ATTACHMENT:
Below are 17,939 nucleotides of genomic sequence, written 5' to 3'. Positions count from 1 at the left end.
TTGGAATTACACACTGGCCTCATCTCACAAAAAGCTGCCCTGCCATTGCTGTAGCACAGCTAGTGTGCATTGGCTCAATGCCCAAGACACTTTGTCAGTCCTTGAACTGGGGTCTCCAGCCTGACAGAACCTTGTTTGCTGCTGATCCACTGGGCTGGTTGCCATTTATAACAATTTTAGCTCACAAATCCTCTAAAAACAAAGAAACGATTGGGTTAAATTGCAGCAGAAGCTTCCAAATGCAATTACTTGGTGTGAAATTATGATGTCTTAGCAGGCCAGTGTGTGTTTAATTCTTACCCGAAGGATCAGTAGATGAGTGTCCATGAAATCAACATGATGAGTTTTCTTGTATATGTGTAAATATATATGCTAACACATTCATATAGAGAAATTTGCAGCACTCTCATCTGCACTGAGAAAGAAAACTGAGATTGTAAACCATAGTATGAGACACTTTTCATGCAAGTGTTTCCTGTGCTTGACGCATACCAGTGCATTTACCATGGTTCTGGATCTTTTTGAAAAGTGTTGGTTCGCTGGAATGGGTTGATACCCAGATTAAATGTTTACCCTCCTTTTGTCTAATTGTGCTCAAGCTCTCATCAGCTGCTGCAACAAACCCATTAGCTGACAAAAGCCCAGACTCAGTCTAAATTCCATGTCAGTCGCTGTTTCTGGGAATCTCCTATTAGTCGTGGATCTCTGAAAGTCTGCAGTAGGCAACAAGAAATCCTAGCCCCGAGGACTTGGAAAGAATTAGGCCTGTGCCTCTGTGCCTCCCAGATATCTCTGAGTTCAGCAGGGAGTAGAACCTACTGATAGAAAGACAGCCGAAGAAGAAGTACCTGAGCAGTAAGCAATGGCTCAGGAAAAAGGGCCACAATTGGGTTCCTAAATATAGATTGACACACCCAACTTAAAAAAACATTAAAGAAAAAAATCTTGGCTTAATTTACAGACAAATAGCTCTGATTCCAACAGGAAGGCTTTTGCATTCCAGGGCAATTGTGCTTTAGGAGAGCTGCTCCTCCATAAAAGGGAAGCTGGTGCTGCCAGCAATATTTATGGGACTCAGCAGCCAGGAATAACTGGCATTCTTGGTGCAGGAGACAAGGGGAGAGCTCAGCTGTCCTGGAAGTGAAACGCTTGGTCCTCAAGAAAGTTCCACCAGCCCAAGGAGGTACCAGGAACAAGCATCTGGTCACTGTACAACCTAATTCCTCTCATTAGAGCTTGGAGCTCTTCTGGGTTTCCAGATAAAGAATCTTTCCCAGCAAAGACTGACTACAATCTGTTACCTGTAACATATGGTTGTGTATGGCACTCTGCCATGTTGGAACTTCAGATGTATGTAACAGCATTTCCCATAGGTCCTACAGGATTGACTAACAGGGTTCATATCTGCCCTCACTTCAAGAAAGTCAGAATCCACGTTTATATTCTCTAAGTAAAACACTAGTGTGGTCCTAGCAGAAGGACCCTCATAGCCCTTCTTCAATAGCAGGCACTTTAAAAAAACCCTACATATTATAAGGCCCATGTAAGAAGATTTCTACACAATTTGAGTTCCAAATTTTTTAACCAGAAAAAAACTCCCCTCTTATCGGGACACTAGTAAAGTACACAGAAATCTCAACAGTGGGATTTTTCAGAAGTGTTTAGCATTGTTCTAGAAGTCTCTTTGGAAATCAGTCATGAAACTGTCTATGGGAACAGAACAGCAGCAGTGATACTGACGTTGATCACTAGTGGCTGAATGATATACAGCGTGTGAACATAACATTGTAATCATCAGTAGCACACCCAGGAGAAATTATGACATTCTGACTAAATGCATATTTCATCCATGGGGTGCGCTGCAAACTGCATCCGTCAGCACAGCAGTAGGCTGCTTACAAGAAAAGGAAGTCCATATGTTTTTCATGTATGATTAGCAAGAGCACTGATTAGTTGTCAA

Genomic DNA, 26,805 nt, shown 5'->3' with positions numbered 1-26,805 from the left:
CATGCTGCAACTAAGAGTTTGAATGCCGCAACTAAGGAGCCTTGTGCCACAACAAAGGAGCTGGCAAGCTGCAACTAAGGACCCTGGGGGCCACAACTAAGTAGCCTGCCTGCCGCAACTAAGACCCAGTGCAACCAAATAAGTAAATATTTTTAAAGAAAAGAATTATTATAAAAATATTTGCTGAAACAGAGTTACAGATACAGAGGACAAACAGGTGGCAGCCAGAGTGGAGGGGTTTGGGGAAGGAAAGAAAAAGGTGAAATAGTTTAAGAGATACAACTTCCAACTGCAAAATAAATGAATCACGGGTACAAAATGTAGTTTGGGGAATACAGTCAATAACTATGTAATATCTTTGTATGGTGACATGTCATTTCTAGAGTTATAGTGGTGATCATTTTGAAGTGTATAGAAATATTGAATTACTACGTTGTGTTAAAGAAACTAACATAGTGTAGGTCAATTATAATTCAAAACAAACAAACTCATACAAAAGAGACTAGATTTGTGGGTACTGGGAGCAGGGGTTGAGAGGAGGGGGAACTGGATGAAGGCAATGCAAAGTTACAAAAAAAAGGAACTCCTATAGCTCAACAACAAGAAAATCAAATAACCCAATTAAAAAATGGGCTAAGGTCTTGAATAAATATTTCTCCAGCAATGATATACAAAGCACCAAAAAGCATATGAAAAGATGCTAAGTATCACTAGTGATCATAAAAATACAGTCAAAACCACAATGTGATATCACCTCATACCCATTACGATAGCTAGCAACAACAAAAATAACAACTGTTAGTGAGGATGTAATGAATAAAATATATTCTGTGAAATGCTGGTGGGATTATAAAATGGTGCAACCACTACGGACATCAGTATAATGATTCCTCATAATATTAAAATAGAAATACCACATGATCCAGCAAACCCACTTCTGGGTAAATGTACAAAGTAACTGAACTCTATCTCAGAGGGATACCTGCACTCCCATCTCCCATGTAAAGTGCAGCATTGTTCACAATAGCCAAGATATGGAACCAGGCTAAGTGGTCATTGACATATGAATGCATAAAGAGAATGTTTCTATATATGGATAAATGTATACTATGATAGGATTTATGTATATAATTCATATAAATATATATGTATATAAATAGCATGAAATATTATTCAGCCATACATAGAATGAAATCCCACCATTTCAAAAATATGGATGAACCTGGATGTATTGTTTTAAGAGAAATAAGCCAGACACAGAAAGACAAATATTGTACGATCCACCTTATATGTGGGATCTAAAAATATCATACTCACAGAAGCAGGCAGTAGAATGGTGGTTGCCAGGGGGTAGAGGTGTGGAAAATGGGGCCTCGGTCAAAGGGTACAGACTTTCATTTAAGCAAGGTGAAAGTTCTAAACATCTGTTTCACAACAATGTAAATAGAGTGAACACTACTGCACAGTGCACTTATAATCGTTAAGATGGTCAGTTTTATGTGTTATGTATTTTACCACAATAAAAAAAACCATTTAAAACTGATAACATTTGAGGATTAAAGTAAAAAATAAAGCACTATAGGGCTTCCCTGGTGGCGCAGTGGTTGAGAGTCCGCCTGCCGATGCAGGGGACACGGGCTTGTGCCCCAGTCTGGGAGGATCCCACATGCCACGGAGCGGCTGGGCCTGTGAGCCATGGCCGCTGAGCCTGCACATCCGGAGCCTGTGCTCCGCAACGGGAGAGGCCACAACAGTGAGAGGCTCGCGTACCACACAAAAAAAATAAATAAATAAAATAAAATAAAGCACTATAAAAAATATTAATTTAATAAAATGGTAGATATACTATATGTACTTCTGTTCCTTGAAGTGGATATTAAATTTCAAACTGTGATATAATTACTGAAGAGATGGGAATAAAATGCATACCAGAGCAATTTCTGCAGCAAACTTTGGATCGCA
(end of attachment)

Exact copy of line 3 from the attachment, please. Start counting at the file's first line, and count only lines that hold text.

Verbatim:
Genomic DNA, 26,805 nt, shown 5'->3' with positions numbered 1-26,805 from the left: